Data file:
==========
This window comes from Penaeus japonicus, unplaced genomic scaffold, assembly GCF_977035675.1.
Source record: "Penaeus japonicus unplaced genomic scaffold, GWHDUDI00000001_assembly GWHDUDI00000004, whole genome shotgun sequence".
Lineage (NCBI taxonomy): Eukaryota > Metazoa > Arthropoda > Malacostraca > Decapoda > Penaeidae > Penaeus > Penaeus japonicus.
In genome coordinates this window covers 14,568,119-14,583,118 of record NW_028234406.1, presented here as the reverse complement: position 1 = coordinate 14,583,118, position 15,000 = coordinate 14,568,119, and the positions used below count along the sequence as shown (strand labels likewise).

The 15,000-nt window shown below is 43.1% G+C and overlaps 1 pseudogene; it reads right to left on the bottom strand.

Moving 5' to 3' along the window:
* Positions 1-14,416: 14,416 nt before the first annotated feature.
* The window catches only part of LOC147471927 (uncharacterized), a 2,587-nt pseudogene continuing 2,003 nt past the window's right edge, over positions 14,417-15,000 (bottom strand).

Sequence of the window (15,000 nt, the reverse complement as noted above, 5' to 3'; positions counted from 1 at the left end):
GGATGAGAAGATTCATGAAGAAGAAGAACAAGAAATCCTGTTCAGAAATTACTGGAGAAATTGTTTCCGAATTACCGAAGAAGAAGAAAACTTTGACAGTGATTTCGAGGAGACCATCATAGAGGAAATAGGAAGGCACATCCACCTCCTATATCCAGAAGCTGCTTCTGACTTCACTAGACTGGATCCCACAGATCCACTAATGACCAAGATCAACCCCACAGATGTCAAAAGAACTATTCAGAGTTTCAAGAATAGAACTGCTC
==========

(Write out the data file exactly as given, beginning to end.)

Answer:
This window comes from Penaeus japonicus, unplaced genomic scaffold, assembly GCF_977035675.1.
Source record: "Penaeus japonicus unplaced genomic scaffold, GWHDUDI00000001_assembly GWHDUDI00000004, whole genome shotgun sequence".
Lineage (NCBI taxonomy): Eukaryota > Metazoa > Arthropoda > Malacostraca > Decapoda > Penaeidae > Penaeus > Penaeus japonicus.
In genome coordinates this window covers 14,568,119-14,583,118 of record NW_028234406.1, presented here as the reverse complement: position 1 = coordinate 14,583,118, position 15,000 = coordinate 14,568,119, and the positions used below count along the sequence as shown (strand labels likewise).

The 15,000-nt window shown below is 43.1% G+C and overlaps 1 pseudogene; it reads right to left on the bottom strand.

Moving 5' to 3' along the window:
* Positions 1-14,416: 14,416 nt before the first annotated feature.
* The window catches only part of LOC147471927 (uncharacterized), a 2,587-nt pseudogene continuing 2,003 nt past the window's right edge, over positions 14,417-15,000 (bottom strand).

Sequence of the window (15,000 nt, the reverse complement as noted above, 5' to 3'; positions counted from 1 at the left end):
GGATGAGAAGATTCATGAAGAAGAAGAACAAGAAATCCTGTTCAGAAATTACTGGAGAAATTGTTTCCGAATTACCGAAGAAGAAGAAAACTTTGACAGTGATTTCGAGGAGACCATCATAGAGGAAATAGGAAGGCACATCCACCTCCTATATCCAGAAGCTGCTTCTGACTTCACTAGACTGGATCCCACAGATCCACTAATGACCAAGATCAACCCCACAGATGTCAAAAGAACTATTCAGAGTTTCAAGAATAGAACTGCTC